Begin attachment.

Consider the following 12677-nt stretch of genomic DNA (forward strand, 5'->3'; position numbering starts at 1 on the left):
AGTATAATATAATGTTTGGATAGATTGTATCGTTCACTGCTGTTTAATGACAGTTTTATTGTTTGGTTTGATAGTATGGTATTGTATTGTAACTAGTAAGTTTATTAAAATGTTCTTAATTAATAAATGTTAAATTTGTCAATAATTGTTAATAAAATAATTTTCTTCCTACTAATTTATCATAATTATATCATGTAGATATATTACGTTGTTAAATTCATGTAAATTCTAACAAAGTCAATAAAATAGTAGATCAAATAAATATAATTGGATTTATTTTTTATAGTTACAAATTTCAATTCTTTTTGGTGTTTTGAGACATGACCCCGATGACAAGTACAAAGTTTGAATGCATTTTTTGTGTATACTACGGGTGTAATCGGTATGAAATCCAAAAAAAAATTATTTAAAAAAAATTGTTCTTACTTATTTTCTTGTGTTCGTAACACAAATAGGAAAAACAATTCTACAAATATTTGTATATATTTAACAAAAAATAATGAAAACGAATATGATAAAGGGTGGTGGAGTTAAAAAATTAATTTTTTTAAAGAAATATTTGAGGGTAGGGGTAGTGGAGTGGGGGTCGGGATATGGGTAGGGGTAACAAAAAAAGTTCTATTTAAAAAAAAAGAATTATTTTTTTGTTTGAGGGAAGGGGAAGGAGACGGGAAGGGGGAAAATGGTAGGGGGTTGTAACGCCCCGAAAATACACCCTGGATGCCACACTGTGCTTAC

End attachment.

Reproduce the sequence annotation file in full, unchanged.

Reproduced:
Consider the following 12677-nt stretch of genomic DNA (forward strand, 5'->3'; position numbering starts at 1 on the left):
AGTATAATATAATGTTTGGATAGATTGTATCGTTCACTGCTGTTTAATGACAGTTTTATTGTTTGGTTTGATAGTATGGTATTGTATTGTAACTAGTAAGTTTATTAAAATGTTCTTAATTAATAAATGTTAAATTTGTCAATAATTGTTAATAAAATAATTTTCTTCCTACTAATTTATCATAATTATATCATGTAGATATATTACGTTGTTAAATTCATGTAAATTCTAACAAAGTCAATAAAATAGTAGATCAAATAAATATAATTGGATTTATTTTTTATAGTTACAAATTTCAATTCTTTTTGGTGTTTTGAGACATGACCCCGATGACAAGTACAAAGTTTGAATGCATTTTTTGTGTATACTACGGGTGTAATCGGTATGAAATCCAAAAAAAAATTATTTAAAAAAAATTGTTCTTACTTATTTTCTTGTGTTCGTAACACAAATAGGAAAAACAATTCTACAAATATTTGTATATATTTAACAAAAAATAATGAAAACGAATATGATAAAGGGTGGTGGAGTTAAAAAATTAATTTTTTTAAAGAAATATTTGAGGGTAGGGGTAGTGGAGTGGGGGTCGGGATATGGGTAGGGGTAACAAAAAAAGTTCTATTTAAAAAAAAAGAATTATTTTTTTGTTTGAGGGAAGGGGAAGGAGACGGGAAGGGGGAAAATGGTAGGGGGTTGTAACGCCCCGAAAATACACCCTGGATGCCACACTGTGCTTAC